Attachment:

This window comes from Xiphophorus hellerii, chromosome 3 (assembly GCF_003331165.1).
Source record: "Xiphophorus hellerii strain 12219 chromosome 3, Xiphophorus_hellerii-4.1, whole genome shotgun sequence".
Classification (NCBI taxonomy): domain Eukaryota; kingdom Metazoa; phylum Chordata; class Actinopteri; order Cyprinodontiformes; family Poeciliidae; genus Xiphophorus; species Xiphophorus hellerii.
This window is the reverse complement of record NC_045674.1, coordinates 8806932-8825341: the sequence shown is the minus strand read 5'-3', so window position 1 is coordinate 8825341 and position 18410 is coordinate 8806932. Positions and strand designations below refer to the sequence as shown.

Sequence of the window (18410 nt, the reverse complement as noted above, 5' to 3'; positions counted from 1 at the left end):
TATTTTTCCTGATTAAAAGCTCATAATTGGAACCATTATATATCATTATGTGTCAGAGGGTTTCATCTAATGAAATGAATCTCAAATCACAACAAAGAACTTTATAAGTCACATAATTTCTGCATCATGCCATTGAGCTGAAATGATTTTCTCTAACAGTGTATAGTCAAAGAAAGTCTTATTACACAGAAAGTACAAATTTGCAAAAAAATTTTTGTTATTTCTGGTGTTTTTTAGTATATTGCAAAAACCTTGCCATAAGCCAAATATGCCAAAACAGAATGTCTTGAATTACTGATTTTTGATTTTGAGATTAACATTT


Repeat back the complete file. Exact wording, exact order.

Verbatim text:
This window comes from Xiphophorus hellerii, chromosome 3 (assembly GCF_003331165.1).
Source record: "Xiphophorus hellerii strain 12219 chromosome 3, Xiphophorus_hellerii-4.1, whole genome shotgun sequence".
Classification (NCBI taxonomy): domain Eukaryota; kingdom Metazoa; phylum Chordata; class Actinopteri; order Cyprinodontiformes; family Poeciliidae; genus Xiphophorus; species Xiphophorus hellerii.
This window is the reverse complement of record NC_045674.1, coordinates 8806932-8825341: the sequence shown is the minus strand read 5'-3', so window position 1 is coordinate 8825341 and position 18410 is coordinate 8806932. Positions and strand designations below refer to the sequence as shown.

Sequence of the window (18410 nt, the reverse complement as noted above, 5' to 3'; positions counted from 1 at the left end):
TATTTTTCCTGATTAAAAGCTCATAATTGGAACCATTATATATCATTATGTGTCAGAGGGTTTCATCTAATGAAATGAATCTCAAATCACAACAAAGAACTTTATAAGTCACATAATTTCTGCATCATGCCATTGAGCTGAAATGATTTTCTCTAACAGTGTATAGTCAAAGAAAGTCTTATTACACAGAAAGTACAAATTTGCAAAAAAATTTTTGTTATTTCTGGTGTTTTTTAGTATATTGCAAAAACCTTGCCATAAGCCAAATATGCCAAAACAGAATGTCTTGAATTACTGATTTTTGATTTTGAGATTAACATTT